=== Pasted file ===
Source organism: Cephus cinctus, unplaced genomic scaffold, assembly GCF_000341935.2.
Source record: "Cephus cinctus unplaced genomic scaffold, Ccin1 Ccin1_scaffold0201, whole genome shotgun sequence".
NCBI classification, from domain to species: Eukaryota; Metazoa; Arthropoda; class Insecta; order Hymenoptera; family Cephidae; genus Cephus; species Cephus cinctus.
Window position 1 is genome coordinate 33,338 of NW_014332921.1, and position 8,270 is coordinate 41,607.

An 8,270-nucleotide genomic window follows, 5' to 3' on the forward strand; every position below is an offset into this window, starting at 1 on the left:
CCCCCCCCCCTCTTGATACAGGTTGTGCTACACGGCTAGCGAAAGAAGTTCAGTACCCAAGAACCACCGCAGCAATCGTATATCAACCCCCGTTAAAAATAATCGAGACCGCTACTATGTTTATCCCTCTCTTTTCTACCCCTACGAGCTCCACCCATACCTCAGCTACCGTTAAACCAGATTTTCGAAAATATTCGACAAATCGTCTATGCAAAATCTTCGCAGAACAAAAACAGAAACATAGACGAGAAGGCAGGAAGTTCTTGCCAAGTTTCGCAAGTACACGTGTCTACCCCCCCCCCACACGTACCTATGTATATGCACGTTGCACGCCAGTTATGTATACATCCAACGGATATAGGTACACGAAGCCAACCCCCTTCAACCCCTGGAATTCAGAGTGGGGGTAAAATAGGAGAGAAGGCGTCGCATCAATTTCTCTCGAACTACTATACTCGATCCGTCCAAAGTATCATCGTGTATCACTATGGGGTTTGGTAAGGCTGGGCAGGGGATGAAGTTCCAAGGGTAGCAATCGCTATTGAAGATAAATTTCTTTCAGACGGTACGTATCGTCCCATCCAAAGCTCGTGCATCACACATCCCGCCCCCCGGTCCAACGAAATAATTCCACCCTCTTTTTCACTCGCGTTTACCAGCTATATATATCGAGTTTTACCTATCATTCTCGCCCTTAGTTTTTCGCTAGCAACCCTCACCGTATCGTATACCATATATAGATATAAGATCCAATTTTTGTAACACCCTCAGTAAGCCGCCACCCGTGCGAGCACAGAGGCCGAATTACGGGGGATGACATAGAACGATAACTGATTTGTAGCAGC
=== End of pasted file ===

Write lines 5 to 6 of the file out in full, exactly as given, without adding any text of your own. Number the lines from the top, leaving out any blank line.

An 8,270-nucleotide genomic window follows, 5' to 3' on the forward strand; every position below is an offset into this window, starting at 1 on the left:
CCCCCCCCCCTCTTGATACAGGTTGTGCTACACGGCTAGCGAAAGAAGTTCAGTACCCAAGAACCACCGCAGCAATCGTATATCAACCCCCGTTAAAAATAATCGAGACCGCTACTATGTTTATCCCTCTCTTTTCTACCCCTACGAGCTCCACCCATACCTCAGCTACCGTTAAACCAGATTTTCGAAAATATTCGACAAATCGTCTATGCAAAATCTTCGCAGAACAAAAACAGAAACATAGACGAGAAGGCAGGAAGTTCTTGCCAAGTTTCGCAAGTACACGTGTCTACCCCCCCCCCACACGTACCTATGTATATGCACGTTGCACGCCAGTTATGTATACATCCAACGGATATAGGTACACGAAGCCAACCCCCTTCAACCCCTGGAATTCAGAGTGGGGGTAAAATAGGAGAGAAGGCGTCGCATCAATTTCTCTCGAACTACTATACTCGATCCGTCCAAAGTATCATCGTGTATCACTATGGGGTTTGGTAAGGCTGGGCAGGGGATGAAGTTCCAAGGGTAGCAATCGCTATTGAAGATAAATTTCTTTCAGACGGTACGTATCGTCCCATCCAAAGCTCGTGCATCACACATCCCGCCCCCCGGTCCAACGAAATAATTCCACCCTCTTTTTCACTCGCGTTTACCAGCTATATATATCGAGTTTTACCTATCATTCTCGCCCTTAGTTTTTCGCTAGCAACCCTCACCGTATCGTATACCATATATAGATATAAGATCCAATTTTTGTAACACCCTCAGTAAGCCGCCACCCGTGCGAGCACAGAGGCCGAATTACGGGGGATGACATAGAACGATAACTGATTTGTAGCAGC